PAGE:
Today we’ll continue our series about matrices on GNU Octave! In this post we’ll talk about multiplying matrices and vectors. Let’s do this!
Do you remember how to define vectors and matrices, dear scientist? If not, check the previous post on the series. There you’ll learn also how to calculate the transpose of these elements.
There are two ways to multiply vectors and matrices: element by element, known as Hadamard product, and the “real” multiplication. For instance, check the following matrices matA and matB:
>> matA = [1 0 3; 2 1 5; 3 6 0]; >> matB = [2 4 1; 6 0 2; 4 4 0];
Octave does not show the obtained matrices when we use a semicolon at the end of the command. If you want to see the object, it’s sufficient to type its name and type :
>> matA matA = 1 0 3 2 1 5 3 6 0 >> matB matB = 2 4 1 6 0 2 4 4 0
These matrices contains three rows and three columns. To check the size of an element, we can use the size() function:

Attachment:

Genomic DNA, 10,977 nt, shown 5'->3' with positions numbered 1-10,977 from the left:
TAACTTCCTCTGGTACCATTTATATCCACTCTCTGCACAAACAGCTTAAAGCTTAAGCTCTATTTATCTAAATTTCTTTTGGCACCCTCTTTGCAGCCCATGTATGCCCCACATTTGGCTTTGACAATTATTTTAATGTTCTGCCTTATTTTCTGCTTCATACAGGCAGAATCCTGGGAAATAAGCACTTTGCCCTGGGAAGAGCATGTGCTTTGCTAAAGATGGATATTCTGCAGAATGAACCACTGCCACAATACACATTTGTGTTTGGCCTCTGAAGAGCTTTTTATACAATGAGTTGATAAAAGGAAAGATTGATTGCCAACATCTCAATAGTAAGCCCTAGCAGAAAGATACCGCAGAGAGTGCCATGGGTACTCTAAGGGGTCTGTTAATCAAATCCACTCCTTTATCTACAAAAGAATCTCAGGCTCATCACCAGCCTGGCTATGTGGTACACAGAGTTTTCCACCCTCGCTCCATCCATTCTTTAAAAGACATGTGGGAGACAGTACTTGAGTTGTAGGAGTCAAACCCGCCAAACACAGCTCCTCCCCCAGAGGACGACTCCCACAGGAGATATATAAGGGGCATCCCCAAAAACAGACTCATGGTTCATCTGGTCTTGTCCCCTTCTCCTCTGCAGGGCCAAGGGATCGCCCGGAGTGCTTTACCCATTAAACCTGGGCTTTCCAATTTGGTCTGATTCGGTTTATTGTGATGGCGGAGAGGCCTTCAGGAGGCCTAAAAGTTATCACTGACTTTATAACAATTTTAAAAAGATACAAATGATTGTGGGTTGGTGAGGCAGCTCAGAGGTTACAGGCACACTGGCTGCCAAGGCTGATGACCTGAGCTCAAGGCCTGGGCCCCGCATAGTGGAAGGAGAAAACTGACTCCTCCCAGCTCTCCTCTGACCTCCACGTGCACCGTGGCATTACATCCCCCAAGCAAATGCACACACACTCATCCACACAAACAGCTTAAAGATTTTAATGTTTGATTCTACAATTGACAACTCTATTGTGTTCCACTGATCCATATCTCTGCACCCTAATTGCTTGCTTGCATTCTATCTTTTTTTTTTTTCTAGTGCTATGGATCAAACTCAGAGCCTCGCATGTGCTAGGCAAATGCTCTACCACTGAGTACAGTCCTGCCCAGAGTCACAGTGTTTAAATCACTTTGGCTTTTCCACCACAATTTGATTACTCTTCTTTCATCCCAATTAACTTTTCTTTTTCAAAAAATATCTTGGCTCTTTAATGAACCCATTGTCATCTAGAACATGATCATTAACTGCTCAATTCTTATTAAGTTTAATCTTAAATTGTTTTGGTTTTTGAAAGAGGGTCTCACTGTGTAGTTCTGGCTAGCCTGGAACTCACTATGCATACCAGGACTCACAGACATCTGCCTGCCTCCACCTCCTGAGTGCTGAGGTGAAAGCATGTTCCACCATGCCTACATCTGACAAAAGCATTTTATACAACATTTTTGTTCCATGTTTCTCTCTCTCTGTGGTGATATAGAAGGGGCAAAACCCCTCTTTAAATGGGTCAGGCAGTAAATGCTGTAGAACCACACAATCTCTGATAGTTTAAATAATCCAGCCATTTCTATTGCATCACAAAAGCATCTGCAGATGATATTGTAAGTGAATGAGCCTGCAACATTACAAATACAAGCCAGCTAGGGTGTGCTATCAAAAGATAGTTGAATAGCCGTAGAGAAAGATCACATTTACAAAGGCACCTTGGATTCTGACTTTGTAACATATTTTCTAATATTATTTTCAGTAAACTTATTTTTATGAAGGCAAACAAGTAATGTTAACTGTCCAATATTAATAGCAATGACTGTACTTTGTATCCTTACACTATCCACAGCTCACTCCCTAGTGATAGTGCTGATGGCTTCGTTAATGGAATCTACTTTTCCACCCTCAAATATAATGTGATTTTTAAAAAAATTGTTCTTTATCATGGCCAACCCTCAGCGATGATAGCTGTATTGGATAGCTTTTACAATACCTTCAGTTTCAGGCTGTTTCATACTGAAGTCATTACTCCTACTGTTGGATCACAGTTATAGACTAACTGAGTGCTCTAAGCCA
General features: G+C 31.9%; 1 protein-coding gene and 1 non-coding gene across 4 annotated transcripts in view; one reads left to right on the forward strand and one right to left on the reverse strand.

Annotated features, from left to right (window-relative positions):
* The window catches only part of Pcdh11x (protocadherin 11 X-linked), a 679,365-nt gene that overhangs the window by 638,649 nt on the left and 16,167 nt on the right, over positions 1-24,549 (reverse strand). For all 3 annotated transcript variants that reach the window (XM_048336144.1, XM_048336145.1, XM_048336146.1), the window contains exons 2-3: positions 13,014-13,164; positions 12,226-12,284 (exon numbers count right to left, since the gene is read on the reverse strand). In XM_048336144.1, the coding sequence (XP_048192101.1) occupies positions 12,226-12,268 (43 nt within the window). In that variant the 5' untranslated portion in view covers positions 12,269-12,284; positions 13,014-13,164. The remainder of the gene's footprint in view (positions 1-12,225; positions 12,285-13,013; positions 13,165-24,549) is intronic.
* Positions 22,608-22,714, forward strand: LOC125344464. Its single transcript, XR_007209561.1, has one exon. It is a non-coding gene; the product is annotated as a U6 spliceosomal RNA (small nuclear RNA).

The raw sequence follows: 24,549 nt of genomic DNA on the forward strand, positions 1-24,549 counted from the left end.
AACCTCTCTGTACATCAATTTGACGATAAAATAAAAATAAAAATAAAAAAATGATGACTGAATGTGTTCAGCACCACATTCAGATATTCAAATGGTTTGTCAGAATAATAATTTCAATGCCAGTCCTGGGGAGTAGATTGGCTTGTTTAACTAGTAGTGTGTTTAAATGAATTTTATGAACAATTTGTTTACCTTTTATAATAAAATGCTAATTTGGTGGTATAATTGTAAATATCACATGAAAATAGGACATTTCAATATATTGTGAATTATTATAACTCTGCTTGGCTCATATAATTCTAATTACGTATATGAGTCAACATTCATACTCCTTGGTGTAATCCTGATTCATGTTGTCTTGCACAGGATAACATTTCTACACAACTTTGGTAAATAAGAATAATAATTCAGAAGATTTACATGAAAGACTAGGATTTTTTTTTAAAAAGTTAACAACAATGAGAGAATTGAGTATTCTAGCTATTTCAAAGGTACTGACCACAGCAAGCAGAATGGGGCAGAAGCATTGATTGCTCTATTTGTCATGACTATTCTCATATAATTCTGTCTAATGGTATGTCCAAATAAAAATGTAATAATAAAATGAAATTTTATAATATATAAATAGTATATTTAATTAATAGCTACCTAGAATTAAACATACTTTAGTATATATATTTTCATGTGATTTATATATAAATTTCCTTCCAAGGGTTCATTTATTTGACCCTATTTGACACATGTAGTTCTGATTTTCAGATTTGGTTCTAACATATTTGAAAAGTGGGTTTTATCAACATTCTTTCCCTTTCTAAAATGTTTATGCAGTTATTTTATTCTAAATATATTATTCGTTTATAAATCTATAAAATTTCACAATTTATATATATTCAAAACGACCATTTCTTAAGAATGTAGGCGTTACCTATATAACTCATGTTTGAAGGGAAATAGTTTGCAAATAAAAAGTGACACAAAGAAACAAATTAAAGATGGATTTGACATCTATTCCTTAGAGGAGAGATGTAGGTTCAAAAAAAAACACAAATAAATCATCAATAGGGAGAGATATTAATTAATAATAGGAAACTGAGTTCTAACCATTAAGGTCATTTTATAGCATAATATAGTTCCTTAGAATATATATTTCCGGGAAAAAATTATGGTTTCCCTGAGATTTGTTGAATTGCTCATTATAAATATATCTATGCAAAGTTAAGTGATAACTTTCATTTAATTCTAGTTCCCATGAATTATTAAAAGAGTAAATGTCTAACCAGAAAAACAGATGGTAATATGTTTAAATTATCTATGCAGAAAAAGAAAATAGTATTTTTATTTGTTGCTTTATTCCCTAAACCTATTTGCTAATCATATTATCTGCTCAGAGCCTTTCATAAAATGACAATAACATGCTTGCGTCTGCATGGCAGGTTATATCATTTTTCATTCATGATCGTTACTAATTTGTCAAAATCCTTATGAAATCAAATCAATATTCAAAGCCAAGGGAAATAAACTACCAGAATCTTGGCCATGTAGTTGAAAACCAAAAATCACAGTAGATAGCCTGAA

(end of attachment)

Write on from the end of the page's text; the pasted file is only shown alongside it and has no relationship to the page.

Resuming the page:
>> size(matA) ans = 3 3 >> size(matB) ans = 3 3
In the first case, multiplication element by element, each element of the first matrix is multiplied with its corresponding on the second matrix:
- Element on the first row, first column on the first matrix times the element on the first row, first column on the second matrix: 1 * 2 = 2.
- Element on the first row, second column on the first matrix times the element on the first row, second column on the second matrix: 0 * 4 = 0.
You got the point. Each element on the first matrix is multiplied with the element of the second matrix, on the same position.
To multiply element by element in Octave we use the operator dot and times (.*). In our example, the operation is done as follows:
>> matA .* matB ans = 2 0 3 12 0 10 12 24 0
The only limitation is that the vectors/matrices must have the same size. If not, some elements won’t have a multiplying pair. Check matC on the next example, and what happens when we try to multiply it by matA or matB:
>> matC = [1 4; 0 2] matC = 1 4 0 2 >> matA .* matC error: product: nonconformant arguments (op1 is 3x3, op2 is 2x2) >> matB .* matC error: product: nonconformant arguments (op1 is 3x3, op2 is 2x2)
A last tip: use the operators add (+) and subtract (–) to add and subtract matrices. The rule is the same: the vectors/matrices must have the same size! Try it on the previous examples!
That’s it scientist! Next week we’ll see more multiplication of vectors and matrices.
Gigaregards! See you next time!
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